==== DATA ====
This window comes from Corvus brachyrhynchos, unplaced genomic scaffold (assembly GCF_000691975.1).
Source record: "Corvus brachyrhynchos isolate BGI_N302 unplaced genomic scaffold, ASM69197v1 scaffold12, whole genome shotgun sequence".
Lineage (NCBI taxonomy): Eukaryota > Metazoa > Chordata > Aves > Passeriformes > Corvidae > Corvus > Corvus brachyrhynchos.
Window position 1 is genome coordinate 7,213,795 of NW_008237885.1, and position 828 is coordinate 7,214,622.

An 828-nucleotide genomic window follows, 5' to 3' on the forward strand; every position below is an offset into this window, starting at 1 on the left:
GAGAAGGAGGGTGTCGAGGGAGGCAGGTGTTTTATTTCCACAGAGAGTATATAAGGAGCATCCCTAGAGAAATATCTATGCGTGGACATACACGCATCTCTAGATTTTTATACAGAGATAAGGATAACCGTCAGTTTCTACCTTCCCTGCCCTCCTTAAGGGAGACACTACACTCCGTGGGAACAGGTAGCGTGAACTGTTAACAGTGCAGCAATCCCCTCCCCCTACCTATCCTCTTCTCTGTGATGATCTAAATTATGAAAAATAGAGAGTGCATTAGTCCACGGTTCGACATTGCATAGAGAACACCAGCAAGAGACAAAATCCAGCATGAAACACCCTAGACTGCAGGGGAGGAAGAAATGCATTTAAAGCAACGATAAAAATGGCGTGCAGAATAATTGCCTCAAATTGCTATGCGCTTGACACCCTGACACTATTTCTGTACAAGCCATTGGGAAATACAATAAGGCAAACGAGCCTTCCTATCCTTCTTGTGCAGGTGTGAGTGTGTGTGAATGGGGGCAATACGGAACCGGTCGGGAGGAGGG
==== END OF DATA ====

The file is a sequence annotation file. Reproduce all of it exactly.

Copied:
This window comes from Corvus brachyrhynchos, unplaced genomic scaffold (assembly GCF_000691975.1).
Source record: "Corvus brachyrhynchos isolate BGI_N302 unplaced genomic scaffold, ASM69197v1 scaffold12, whole genome shotgun sequence".
Lineage (NCBI taxonomy): Eukaryota > Metazoa > Chordata > Aves > Passeriformes > Corvidae > Corvus > Corvus brachyrhynchos.
Window position 1 is genome coordinate 7,213,795 of NW_008237885.1, and position 828 is coordinate 7,214,622.

An 828-nucleotide genomic window follows, 5' to 3' on the forward strand; every position below is an offset into this window, starting at 1 on the left:
GAGAAGGAGGGTGTCGAGGGAGGCAGGTGTTTTATTTCCACAGAGAGTATATAAGGAGCATCCCTAGAGAAATATCTATGCGTGGACATACACGCATCTCTAGATTTTTATACAGAGATAAGGATAACCGTCAGTTTCTACCTTCCCTGCCCTCCTTAAGGGAGACACTACACTCCGTGGGAACAGGTAGCGTGAACTGTTAACAGTGCAGCAATCCCCTCCCCCTACCTATCCTCTTCTCTGTGATGATCTAAATTATGAAAAATAGAGAGTGCATTAGTCCACGGTTCGACATTGCATAGAGAACACCAGCAAGAGACAAAATCCAGCATGAAACACCCTAGACTGCAGGGGAGGAAGAAATGCATTTAAAGCAACGATAAAAATGGCGTGCAGAATAATTGCCTCAAATTGCTATGCGCTTGACACCCTGACACTATTTCTGTACAAGCCATTGGGAAATACAATAAGGCAAACGAGCCTTCCTATCCTTCTTGTGCAGGTGTGAGTGTGTGTGAATGGGGGCAATACGGAACCGGTCGGGAGGAGGG